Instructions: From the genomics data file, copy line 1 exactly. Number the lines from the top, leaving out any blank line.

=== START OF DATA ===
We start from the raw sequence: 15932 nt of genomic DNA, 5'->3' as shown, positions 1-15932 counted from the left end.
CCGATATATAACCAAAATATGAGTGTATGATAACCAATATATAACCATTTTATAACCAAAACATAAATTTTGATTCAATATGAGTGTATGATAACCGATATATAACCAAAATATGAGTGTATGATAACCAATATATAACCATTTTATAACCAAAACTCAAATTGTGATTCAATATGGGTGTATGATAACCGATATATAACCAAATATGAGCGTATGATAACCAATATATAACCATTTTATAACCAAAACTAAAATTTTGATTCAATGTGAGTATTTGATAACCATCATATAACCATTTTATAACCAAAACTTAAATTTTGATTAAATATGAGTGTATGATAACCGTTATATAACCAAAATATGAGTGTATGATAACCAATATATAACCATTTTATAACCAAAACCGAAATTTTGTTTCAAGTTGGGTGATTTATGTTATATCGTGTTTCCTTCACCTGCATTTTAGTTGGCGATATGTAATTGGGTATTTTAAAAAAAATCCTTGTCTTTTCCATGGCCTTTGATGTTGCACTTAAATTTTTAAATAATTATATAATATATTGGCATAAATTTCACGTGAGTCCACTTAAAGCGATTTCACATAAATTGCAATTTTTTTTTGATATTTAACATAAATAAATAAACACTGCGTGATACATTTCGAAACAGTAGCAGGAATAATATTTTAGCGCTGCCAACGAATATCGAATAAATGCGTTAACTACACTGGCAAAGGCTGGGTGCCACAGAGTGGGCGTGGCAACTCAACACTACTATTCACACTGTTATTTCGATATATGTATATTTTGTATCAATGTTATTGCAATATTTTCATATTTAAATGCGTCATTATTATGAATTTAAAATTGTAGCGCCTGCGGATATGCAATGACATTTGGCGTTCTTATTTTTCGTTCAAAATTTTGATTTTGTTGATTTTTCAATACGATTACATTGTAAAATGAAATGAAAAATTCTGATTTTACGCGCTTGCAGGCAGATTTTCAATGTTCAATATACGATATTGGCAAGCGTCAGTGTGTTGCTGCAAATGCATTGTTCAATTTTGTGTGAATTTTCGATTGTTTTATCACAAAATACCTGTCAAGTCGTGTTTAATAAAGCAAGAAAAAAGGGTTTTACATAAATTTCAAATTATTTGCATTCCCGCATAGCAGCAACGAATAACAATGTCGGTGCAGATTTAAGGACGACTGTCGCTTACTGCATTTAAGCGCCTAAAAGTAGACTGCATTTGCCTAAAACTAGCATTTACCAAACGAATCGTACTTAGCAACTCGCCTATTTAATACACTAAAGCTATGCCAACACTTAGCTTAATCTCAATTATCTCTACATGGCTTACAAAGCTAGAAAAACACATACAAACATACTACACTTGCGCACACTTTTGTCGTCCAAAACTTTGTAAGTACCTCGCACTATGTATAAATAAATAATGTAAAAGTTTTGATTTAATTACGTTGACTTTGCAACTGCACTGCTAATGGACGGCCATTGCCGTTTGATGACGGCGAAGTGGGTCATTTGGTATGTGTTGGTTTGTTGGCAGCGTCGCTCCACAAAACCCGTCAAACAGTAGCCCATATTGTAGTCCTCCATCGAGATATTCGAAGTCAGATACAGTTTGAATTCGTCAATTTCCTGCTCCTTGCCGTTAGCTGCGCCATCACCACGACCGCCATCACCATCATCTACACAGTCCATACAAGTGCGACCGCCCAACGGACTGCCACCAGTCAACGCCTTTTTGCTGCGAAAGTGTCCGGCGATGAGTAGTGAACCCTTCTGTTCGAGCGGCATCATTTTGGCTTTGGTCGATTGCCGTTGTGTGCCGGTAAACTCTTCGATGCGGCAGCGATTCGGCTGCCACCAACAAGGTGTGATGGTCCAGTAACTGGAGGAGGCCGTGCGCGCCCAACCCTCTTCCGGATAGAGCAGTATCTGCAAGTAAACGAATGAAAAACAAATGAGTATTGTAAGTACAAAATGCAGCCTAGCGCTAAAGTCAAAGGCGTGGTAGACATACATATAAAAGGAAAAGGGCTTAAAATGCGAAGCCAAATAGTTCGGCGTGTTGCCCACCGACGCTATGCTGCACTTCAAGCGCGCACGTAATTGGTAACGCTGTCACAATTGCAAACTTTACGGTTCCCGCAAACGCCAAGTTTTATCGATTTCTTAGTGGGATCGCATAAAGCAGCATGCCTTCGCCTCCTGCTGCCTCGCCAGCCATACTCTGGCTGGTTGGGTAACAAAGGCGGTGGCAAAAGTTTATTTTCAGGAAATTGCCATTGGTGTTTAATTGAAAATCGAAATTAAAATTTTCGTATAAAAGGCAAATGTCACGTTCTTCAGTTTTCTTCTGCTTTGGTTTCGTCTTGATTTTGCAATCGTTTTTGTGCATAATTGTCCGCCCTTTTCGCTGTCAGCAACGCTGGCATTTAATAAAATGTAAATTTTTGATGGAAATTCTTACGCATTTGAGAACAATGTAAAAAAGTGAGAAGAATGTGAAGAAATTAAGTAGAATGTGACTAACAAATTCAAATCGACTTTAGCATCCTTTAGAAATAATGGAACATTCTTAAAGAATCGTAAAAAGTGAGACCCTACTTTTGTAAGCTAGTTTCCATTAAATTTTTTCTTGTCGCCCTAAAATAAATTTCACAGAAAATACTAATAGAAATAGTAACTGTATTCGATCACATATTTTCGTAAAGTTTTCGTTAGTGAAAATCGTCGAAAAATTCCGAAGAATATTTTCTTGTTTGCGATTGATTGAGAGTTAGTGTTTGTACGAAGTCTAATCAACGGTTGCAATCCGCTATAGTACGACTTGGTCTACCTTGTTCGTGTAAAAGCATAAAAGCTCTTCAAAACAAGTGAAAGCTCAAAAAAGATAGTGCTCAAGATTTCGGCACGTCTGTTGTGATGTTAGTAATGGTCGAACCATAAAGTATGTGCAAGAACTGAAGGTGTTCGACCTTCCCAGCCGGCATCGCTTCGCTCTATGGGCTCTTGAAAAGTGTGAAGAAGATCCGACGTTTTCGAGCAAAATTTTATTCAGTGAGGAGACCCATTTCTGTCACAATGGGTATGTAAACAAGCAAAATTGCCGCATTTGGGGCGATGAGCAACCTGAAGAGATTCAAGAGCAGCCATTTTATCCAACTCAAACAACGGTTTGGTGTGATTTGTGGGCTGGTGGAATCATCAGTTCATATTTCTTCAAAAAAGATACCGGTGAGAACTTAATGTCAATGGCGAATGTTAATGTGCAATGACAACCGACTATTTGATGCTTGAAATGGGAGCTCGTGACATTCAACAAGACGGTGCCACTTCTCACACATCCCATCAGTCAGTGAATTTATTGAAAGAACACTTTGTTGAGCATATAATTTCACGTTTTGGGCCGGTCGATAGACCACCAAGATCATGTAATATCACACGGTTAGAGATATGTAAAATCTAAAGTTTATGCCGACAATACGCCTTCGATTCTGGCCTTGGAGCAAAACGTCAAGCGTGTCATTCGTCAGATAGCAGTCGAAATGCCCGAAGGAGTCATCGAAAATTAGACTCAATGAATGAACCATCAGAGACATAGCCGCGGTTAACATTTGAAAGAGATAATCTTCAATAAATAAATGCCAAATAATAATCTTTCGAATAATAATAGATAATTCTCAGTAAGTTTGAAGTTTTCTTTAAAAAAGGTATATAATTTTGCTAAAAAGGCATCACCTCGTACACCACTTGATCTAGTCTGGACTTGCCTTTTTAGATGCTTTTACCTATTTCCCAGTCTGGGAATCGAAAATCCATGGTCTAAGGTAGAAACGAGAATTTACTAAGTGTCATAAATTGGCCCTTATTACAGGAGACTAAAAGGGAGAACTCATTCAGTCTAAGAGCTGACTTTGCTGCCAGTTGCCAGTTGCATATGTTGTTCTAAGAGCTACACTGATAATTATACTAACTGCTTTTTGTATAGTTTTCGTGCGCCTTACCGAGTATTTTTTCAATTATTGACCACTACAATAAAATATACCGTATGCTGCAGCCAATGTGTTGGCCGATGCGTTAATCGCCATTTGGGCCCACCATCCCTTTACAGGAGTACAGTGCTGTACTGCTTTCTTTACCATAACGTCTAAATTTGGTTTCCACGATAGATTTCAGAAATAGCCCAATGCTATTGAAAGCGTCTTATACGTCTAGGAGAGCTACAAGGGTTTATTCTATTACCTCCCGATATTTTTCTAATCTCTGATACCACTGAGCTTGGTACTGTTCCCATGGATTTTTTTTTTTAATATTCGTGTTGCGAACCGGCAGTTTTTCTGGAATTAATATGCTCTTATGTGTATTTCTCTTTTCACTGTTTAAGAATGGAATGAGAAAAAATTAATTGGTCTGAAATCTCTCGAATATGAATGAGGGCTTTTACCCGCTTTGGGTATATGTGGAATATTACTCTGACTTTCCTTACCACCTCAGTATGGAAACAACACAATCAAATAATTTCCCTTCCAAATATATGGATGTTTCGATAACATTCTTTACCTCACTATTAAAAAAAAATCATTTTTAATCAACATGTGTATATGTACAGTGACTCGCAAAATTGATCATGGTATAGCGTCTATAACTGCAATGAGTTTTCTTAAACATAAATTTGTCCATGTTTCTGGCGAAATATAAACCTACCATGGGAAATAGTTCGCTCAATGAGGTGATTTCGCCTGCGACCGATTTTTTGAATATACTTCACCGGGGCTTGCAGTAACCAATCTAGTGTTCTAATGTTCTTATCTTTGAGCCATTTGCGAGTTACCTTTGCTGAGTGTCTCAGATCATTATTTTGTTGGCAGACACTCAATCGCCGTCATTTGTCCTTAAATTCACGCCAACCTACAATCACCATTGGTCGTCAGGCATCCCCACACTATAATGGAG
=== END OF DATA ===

We start from the raw sequence: 15932 nt of genomic DNA, 5'->3' as shown, positions 1-15932 counted from the left end.